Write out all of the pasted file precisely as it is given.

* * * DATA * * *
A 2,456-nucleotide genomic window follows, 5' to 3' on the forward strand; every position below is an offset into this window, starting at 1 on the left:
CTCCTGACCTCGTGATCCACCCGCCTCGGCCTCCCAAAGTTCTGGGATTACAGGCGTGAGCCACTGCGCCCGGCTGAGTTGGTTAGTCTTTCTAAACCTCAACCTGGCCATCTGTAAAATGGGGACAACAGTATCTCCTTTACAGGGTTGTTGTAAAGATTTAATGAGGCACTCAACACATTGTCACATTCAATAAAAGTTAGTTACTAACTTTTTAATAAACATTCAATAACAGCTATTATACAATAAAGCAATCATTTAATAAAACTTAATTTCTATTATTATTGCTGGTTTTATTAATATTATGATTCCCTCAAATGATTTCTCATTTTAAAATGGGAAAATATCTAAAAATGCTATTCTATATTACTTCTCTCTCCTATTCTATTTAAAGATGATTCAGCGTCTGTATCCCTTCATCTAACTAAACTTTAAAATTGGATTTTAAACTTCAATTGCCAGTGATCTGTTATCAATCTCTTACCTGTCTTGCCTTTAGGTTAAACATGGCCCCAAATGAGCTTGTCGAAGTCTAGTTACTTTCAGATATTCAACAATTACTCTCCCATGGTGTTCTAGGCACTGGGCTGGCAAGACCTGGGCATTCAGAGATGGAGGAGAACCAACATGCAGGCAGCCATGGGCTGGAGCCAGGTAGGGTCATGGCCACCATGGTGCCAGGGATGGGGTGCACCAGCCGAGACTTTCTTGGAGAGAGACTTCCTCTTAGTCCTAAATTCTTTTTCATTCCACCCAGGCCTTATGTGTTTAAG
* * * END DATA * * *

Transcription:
A 2,456-nucleotide genomic window follows, 5' to 3' on the forward strand; every position below is an offset into this window, starting at 1 on the left:
CTCCTGACCTCGTGATCCACCCGCCTCGGCCTCCCAAAGTTCTGGGATTACAGGCGTGAGCCACTGCGCCCGGCTGAGTTGGTTAGTCTTTCTAAACCTCAACCTGGCCATCTGTAAAATGGGGACAACAGTATCTCCTTTACAGGGTTGTTGTAAAGATTTAATGAGGCACTCAACACATTGTCACATTCAATAAAAGTTAGTTACTAACTTTTTAATAAACATTCAATAACAGCTATTATACAATAAAGCAATCATTTAATAAAACTTAATTTCTATTATTATTGCTGGTTTTATTAATATTATGATTCCCTCAAATGATTTCTCATTTTAAAATGGGAAAATATCTAAAAATGCTATTCTATATTACTTCTCTCTCCTATTCTATTTAAAGATGATTCAGCGTCTGTATCCCTTCATCTAACTAAACTTTAAAATTGGATTTTAAACTTCAATTGCCAGTGATCTGTTATCAATCTCTTACCTGTCTTGCCTTTAGGTTAAACATGGCCCCAAATGAGCTTGTCGAAGTCTAGTTACTTTCAGATATTCAACAATTACTCTCCCATGGTGTTCTAGGCACTGGGCTGGCAAGACCTGGGCATTCAGAGATGGAGGAGAACCAACATGCAGGCAGCCATGGGCTGGAGCCAGGTAGGGTCATGGCCACCATGGTGCCAGGGATGGGGTGCACCAGCCGAGACTTTCTTGGAGAGAGACTTCCTCTTAGTCCTAAATTCTTTTTCATTCCACCCAGGCCTTATGTGTTTAAG